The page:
Daniel Esgardo Rangel Barón: Lessons From a Botched Telemedicine Encounter

This week Ernest Quintana, a 78-year-old man with lung disease, was told by a doctor on a telemedicine encounter that he did not have long to live. Caught on phone video the family took to the media where it has triggered a national conversation about conversations.

Here are 3 takeaways from this case:

Hold critical conversations in person

When possible. Critical conversations should happen in person. I will add that a telemedicine encounter can offer a unique ability to connect when it is impossible for members of the care team to be present (and the only option is the phone).

Once while speaking in Tasmania I teleconferenced with a couple over the removal of their child from life support. Out of context, this seems insensitive. And had this been reported to the media like the above story, I would have been eviserated. But the family saw me as critical to their child’s care and they really wanted my input. While I couldnt be there in person the experience of seeing one another at opposite sides of the world at that moment was priceless.

Different engagements require different tools

Every communication product developer wants you to think that their text application, video tool or whatever represents the ‘best way to communicate’. But each of these tools make sense in different situations. And to suggest that patient communication is best conducted through one tool or another is to not understand the range and texture of human engagement. There is no bad technology. Only bad applications of technology .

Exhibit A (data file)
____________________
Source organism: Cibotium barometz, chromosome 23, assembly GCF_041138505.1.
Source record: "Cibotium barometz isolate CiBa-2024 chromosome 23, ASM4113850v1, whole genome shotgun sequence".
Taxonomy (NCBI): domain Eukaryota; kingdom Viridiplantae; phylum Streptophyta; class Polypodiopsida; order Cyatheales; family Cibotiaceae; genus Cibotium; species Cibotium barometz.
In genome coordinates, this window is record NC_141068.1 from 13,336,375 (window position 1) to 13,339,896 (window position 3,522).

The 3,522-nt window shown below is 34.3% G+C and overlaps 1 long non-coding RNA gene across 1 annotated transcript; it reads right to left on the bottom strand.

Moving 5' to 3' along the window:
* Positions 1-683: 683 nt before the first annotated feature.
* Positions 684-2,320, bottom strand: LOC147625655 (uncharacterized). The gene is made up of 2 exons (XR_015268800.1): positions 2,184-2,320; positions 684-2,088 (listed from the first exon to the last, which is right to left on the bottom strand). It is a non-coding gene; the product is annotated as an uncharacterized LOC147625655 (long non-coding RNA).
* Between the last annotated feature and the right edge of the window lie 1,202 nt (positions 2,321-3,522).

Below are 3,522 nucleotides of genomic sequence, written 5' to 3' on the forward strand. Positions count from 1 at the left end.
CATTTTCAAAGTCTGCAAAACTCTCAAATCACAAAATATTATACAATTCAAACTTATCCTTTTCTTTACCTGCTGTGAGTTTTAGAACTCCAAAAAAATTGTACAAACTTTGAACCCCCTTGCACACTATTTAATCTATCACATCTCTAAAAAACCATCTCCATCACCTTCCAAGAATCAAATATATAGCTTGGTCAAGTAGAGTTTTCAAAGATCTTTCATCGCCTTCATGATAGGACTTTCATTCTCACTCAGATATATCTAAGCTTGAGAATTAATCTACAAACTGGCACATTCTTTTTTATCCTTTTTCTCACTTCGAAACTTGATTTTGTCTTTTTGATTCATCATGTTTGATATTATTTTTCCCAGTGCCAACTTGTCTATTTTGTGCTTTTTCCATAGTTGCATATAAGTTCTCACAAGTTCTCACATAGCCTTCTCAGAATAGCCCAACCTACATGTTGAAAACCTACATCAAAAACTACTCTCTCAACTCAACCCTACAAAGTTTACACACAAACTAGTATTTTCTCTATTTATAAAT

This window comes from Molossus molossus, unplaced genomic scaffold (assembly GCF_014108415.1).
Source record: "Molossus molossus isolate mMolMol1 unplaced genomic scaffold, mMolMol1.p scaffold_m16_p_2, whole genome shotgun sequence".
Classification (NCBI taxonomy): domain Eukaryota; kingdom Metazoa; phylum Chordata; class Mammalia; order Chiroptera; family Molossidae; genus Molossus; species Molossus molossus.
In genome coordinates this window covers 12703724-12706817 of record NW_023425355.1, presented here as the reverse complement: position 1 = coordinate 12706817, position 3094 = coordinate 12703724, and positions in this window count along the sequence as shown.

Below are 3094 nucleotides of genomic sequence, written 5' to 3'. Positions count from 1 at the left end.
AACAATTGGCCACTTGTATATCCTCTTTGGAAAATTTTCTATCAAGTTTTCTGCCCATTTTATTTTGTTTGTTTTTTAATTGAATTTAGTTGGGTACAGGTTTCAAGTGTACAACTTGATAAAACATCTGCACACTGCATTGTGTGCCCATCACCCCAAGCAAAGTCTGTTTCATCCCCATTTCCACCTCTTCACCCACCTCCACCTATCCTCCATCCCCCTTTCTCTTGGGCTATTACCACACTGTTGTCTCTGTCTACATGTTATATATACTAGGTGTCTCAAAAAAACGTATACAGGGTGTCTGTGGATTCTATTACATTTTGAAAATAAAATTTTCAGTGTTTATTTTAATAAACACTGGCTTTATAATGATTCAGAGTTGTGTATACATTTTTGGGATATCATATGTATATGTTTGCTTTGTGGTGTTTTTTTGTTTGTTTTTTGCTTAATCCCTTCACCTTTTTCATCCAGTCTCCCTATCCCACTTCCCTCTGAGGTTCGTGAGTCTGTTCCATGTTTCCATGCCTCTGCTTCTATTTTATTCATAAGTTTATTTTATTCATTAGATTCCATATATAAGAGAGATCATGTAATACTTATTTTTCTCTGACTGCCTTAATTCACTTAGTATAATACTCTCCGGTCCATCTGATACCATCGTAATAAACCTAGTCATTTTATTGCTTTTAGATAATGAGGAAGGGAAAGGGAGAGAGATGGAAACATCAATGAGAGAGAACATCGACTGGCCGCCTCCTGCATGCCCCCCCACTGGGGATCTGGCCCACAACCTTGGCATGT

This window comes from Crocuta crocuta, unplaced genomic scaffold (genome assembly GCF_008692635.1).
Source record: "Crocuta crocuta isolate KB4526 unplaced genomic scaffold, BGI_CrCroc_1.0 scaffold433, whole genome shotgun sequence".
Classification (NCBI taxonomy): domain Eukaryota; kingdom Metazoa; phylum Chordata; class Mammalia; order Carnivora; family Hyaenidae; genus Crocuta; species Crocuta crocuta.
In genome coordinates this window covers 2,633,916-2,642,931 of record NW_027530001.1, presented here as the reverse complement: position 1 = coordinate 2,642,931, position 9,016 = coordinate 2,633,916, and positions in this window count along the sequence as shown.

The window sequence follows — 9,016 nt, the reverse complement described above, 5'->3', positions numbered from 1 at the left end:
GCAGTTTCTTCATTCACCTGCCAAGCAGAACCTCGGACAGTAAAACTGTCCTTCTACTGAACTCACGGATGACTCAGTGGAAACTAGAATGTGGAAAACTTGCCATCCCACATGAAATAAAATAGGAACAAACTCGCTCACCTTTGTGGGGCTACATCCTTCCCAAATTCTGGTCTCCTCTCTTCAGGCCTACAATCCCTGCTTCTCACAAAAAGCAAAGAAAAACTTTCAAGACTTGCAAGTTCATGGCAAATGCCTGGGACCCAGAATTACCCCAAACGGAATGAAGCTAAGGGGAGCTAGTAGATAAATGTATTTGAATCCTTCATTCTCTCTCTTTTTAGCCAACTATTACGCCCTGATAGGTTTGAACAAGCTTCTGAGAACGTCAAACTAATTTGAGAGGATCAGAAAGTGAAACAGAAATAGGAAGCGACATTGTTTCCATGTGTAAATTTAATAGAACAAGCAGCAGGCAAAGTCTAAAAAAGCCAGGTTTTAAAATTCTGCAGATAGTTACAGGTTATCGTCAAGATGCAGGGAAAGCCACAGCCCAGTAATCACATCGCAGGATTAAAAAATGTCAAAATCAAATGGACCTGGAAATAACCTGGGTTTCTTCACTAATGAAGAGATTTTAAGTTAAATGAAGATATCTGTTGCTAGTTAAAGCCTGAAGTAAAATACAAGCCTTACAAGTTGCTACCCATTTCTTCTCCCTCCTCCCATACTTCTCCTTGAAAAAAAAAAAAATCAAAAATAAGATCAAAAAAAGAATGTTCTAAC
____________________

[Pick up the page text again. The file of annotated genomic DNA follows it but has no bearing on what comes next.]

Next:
I detailed this in The Problem with Human Communication.

One jackass does not define a technology

It was suggested that this story is evidence of our coming dystopian state in healthcare. But the way one physicisn uses teleconnection does not define telemedicine. Just like one drunk driver doesn’t define auto transportation.

As we do so often, conversations around these events tend to demonize technology. But discussions around lessons we can learn are probably more useful.

As technology finds its way in and around doctors and patients, expect hiccups. And just because someone does something off the mark with a given tool doesn’t mean the technology can’t change lives.

If you like this you might like the 33 charts Telemedicine Archives.

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